The Karen Yontz Center for Cardio-Oncology at Aurora Health Care is well into its second year of operation and has treated more than 140 people since it launched in early 2016. The impact it’s having on patients is clear.
“More cancer patients who are at risk of cardiac complications have access to advanced, customized care based on their risk factors and the latest research available,” said Rubina Qamar, MD, one of the physicians on the cardio-oncology team. Dr. Qamar leads two research studies focusing on cardio-oncology through Aurora Research Institute.
Aurora’s cardio-oncology program features a unique collaboration between Aurora’s cardiology and cancer experts to identify and help prevent and treat cardiac health issues that stem from cancer treatment. A generous donation from the late Ken Yontz helped start the program. He lost his wife, Karen, to heart disease believed to be related to her cancer treatment.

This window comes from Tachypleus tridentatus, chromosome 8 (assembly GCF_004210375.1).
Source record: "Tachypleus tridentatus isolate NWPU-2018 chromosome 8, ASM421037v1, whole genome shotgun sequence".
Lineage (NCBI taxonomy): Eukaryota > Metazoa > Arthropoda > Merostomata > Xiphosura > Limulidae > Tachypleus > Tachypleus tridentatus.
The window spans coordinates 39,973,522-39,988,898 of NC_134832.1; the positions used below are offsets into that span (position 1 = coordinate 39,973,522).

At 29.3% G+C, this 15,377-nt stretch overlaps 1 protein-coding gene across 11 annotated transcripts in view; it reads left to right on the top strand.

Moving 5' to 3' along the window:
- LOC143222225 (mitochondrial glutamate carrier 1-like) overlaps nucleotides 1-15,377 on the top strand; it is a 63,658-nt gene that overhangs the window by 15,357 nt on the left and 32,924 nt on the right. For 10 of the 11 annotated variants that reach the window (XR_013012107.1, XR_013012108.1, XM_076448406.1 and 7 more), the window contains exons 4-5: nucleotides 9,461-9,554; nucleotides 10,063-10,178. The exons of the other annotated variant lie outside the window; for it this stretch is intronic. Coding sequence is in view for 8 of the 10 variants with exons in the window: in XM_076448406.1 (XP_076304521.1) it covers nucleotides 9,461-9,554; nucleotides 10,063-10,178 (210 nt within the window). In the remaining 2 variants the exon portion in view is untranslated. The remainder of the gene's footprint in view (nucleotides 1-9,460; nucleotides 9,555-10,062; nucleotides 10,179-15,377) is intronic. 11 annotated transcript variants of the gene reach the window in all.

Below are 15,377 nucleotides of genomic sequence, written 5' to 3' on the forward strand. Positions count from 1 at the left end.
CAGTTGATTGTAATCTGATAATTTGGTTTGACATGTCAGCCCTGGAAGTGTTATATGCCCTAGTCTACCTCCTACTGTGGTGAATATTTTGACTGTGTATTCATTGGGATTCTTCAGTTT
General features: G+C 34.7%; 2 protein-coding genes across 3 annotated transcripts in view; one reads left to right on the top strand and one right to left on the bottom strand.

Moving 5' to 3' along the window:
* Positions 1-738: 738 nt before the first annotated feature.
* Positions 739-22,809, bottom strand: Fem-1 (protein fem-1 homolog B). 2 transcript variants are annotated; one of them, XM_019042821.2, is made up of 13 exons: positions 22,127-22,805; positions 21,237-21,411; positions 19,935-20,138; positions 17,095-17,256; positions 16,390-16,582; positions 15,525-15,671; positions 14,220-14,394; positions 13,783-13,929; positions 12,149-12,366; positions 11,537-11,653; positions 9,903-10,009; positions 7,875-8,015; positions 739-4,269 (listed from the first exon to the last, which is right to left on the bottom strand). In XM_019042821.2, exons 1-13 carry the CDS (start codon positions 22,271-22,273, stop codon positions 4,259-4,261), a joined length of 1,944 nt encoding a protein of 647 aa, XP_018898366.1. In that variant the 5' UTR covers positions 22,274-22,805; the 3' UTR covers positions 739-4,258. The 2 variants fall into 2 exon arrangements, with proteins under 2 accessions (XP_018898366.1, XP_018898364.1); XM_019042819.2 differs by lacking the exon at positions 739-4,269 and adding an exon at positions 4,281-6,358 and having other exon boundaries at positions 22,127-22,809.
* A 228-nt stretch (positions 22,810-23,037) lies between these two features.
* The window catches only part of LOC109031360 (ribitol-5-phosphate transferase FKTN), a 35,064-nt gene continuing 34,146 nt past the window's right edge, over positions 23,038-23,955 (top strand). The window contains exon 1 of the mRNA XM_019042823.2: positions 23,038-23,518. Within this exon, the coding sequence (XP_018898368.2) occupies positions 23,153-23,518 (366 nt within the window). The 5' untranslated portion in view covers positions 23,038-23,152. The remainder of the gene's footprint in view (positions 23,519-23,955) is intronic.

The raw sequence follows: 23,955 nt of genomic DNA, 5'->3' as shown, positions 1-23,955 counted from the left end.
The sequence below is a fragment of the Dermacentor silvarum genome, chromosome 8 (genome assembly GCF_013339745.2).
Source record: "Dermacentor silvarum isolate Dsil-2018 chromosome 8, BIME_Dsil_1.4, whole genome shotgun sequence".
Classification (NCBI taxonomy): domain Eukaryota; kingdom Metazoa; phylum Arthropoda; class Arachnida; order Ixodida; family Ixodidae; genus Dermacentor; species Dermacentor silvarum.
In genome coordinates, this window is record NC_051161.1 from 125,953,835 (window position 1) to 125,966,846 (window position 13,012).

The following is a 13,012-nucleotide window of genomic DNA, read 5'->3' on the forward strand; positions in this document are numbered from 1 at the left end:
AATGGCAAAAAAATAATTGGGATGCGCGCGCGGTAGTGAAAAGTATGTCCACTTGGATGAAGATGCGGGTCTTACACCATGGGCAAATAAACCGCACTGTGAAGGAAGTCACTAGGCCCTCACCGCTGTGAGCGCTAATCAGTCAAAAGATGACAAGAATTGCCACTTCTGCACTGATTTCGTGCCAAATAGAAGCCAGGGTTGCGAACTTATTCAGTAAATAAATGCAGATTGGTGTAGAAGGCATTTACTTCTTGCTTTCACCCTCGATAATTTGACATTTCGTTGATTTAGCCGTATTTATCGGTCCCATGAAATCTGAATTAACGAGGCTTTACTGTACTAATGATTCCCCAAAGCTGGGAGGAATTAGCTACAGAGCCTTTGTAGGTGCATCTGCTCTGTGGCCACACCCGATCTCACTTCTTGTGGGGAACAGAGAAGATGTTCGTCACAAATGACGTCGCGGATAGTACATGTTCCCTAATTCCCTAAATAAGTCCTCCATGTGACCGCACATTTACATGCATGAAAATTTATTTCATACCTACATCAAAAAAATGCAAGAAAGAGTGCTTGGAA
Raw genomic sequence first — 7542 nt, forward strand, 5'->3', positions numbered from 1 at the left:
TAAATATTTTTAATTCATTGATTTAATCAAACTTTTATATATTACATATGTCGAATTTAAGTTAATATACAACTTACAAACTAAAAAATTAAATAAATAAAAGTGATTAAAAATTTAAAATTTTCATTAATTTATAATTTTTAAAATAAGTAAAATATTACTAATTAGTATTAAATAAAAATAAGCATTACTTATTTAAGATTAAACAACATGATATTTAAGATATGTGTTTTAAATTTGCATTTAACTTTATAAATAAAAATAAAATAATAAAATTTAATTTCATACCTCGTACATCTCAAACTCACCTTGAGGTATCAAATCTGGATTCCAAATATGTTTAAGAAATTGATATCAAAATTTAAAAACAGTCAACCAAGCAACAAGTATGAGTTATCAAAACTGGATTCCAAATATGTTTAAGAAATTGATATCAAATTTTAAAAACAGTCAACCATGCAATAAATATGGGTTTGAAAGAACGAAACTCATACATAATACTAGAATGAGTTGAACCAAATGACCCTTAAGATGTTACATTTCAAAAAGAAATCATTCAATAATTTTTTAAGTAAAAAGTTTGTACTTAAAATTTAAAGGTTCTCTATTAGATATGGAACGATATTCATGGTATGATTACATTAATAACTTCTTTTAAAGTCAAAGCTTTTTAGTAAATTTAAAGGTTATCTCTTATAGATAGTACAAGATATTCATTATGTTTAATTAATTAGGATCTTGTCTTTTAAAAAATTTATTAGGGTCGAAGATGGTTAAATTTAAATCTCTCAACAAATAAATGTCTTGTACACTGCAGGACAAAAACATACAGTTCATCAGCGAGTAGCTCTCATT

“Many of the disease pathways are shared between cancer and cardiology,” explained oncologist Michael Thompson, MD. “There is potential to decrease cardiovascular toxicity while retaining cancer effectiveness. This may include the use of pharmacogenetics to better understand how to individualize cancer therapy for patients.”
A database monitors patients who are treated with potentially cardio-toxic chemotherapy. Depending on their risk, some patients require heart screenings before, during and after treatment.
“We evaluate current health history and provide recommendations for risk factor modifications to improve their overall cardiac health,” said Jodi Burany, APNP.
As the program continues, it could have a particular impact on the treatment of women because many of the drugs being studied are often used to treat breast cancer.
How you can help
To learn more about how you can support research that benefits Aurora’s cardio-oncology program, visit give.aurora.org/gala.